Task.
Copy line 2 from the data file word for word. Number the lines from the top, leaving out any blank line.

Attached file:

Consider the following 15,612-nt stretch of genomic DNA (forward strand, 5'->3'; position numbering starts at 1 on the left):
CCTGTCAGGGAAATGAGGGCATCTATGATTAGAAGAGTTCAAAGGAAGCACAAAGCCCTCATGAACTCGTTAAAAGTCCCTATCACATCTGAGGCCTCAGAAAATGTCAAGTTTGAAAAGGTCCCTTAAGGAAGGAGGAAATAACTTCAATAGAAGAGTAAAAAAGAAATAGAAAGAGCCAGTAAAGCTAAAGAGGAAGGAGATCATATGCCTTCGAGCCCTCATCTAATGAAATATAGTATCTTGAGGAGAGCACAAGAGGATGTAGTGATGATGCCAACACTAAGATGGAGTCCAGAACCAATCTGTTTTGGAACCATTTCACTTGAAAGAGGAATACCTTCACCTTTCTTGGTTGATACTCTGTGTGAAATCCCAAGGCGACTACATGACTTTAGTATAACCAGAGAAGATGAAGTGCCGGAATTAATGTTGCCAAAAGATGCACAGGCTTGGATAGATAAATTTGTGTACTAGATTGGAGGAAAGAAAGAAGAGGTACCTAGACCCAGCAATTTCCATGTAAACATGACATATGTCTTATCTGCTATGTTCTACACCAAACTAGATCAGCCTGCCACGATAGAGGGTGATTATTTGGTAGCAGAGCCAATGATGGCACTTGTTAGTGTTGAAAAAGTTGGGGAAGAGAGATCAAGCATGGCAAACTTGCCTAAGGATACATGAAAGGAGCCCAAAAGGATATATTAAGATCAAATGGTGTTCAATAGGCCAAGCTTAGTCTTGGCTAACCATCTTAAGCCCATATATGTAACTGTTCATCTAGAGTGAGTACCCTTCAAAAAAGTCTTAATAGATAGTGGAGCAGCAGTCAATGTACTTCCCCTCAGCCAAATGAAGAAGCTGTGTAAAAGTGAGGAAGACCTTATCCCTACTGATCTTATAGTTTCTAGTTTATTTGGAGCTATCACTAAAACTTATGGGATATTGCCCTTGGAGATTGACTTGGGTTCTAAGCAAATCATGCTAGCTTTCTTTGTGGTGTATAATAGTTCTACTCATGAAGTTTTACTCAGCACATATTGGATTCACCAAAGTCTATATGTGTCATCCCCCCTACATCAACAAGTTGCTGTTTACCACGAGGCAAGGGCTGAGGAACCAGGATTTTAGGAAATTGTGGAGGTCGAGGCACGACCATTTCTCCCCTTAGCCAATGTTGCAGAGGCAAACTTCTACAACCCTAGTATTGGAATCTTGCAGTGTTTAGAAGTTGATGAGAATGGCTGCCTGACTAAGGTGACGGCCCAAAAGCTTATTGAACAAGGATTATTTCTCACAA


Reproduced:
CCTGTCAGGGAAATGAGGGCATCTATGATTAGAAGAGTTCAAAGGAAGCACAAAGCCCTCATGAACTCGTTAAAAGTCCCTATCACATCTGAGGCCTCAGAAAATGTCAAGTTTGAAAAGGTCCCTTAAGGAAGGAGGAAATAACTTCAATAGAAGAGTAAAAAAGAAATAGAAAGAGCCAGTAAAGCTAAAGAGGAAGGAGATCATATGCCTTCGAGCCCTCATCTAATGAAATATAGTATCTTGAGGAGAGCACAAGAGGATGTAGTGATGATGCCAACACTAAGATGGAGTCCAGAACCAATCTGTTTTGGAACCATTTCACTTGAAAGAGGAATACCTTCACCTTTCTTGGTTGATACTCTGTGTGAAATCCCAAGGCGACTACATGACTTTAGTATAACCAGAGAAGATGAAGTGCCGGAATTAATGTTGCCAAAAGATGCACAGGCTTGGATAGATAAATTTGTGTACTAGATTGGAGGAAAGAAAGAAGAGGTACCTAGACCCAGCAATTTCCATGTAAACATGACATATGTCTTATCTGCTATGTTCTACACCAAACTAGATCAGCCTGCCACGATAGAGGGTGATTATTTGGTAGCAGAGCCAATGATGGCACTTGTTAGTGTTGAAAAAGTTGGGGAAGAGAGATCAAGCATGGCAAACTTGCCTAAGGATACATGAAAGGAGCCCAAAAGGATATATTAAGATCAAATGGTGTTCAATAGGCCAAGCTTAGTCTTGGCTAACCATCTTAAGCCCATATATGTAACTGTTCATCTAGAGTGAGTACCCTTCAAAAAAGTCTTAATAGATAGTGGAGCAGCAGTCAATGTACTTCCCCTCAGCCAAATGAAGAAGCTGTGTAAAAGTGAGGAAGACCTTATCCCTACTGATCTTATAGTTTCTAGTTTATTTGGAGCTATCACTAAAACTTATGGGATATTGCCCTTGGAGATTGACTTGGGTTCTAAGCAAATCATGCTAGCTTTCTTTGTGGTGTATAATAGTTCTACTCATGAAGTTTTACTCAGCACATATTGGATTCACCAAAGTCTATATGTGTCATCCCCCCTACATCAACAAGTTGCTGTTTACCACGAGGCAAGGGCTGAGGAACCAGGATTTTAGGAAATTGTGGAGGTCGAGGCACGACCATTTCTCCCCTTAGCCAATGTTGCAGAGGCAAACTTCTACAACCCTAGTATTGGAATCTTGCAGTGTTTAGAAGTTGATGAGAATGGCTGCCTGACTAAGGTGACGGCCCAAAAGCTTATTGAACAAGGATTATTTCTCACAA